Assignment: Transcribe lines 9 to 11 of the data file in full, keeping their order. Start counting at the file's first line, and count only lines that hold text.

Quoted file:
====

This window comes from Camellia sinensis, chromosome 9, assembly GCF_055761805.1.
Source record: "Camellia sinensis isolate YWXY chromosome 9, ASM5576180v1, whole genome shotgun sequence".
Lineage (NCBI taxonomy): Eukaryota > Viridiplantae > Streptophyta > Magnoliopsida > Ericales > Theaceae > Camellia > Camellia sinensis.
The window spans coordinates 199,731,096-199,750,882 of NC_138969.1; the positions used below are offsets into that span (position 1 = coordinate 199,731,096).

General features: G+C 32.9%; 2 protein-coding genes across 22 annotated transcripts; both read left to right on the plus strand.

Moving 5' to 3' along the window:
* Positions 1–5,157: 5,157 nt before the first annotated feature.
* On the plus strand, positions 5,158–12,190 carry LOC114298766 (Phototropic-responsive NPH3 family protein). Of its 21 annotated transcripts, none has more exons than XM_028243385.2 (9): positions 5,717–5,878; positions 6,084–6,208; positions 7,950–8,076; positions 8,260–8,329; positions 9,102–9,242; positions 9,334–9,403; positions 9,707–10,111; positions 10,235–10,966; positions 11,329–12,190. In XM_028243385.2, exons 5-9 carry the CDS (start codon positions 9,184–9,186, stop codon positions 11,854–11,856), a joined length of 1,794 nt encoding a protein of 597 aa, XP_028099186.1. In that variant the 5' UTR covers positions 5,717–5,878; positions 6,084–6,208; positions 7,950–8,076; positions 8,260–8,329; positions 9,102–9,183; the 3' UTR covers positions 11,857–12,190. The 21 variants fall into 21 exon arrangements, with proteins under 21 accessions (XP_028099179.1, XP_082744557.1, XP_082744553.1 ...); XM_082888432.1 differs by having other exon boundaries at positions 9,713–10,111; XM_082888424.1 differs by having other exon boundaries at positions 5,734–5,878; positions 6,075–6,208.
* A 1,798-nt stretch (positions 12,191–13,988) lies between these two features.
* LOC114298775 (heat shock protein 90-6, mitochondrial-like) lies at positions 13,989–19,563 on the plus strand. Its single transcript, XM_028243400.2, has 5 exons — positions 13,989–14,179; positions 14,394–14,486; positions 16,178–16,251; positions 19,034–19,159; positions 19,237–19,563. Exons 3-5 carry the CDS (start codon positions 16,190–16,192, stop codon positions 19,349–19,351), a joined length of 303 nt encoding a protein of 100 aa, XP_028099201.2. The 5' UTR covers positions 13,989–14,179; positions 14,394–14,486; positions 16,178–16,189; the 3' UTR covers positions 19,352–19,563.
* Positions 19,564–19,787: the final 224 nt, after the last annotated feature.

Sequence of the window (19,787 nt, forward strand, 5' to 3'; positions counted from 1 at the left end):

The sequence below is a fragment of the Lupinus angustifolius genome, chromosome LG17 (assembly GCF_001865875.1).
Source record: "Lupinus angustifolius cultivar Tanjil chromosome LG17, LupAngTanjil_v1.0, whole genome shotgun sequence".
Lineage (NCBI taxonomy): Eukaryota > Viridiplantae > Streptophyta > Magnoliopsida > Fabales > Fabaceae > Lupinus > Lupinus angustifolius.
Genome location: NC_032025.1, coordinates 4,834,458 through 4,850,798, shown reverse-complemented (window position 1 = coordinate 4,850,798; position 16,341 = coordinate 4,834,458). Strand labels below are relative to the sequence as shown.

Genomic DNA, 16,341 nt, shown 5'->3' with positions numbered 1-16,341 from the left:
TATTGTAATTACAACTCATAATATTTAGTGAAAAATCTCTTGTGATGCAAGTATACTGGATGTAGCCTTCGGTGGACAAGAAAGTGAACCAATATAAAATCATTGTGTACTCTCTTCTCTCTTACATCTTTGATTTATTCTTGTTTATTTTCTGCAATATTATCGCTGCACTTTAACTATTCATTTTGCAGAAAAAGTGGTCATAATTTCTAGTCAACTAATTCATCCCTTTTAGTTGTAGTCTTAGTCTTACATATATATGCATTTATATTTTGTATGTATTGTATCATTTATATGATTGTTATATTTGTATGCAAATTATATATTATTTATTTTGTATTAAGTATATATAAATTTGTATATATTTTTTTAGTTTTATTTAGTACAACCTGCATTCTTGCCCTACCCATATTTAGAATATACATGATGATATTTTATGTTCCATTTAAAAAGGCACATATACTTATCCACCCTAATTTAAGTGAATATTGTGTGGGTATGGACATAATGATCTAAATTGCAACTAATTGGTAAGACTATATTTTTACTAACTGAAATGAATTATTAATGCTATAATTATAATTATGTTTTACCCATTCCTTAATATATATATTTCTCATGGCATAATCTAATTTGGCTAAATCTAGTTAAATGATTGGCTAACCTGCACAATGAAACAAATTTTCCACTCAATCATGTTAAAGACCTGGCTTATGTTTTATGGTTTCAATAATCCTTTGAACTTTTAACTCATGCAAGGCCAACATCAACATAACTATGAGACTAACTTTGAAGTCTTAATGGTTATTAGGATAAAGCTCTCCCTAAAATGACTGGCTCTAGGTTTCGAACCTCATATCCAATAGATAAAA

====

* A 1,798-nt stretch (positions 12,191–13,988) lies between these two features.
* LOC114298775 (heat shock protein 90-6, mitochondrial-like) lies at positions 13,989–19,563 on the plus strand. Its single transcript, XM_028243400.2, has 5 exons — positions 13,989–14,179; positions 14,394–14,486; positions 16,178–16,251; positions 19,034–19,159; positions 19,237–19,563. Exons 3-5 carry the CDS (start codon positions 16,190–16,192, stop codon positions 19,349–19,351), a joined length of 303 nt encoding a protein of 100 aa, XP_028099201.2. The 5' UTR covers positions 13,989–14,179; positions 14,394–14,486; positions 16,178–16,189; the 3' UTR covers positions 19,352–19,563.
* Positions 19,564–19,787: the final 224 nt, after the last annotated feature.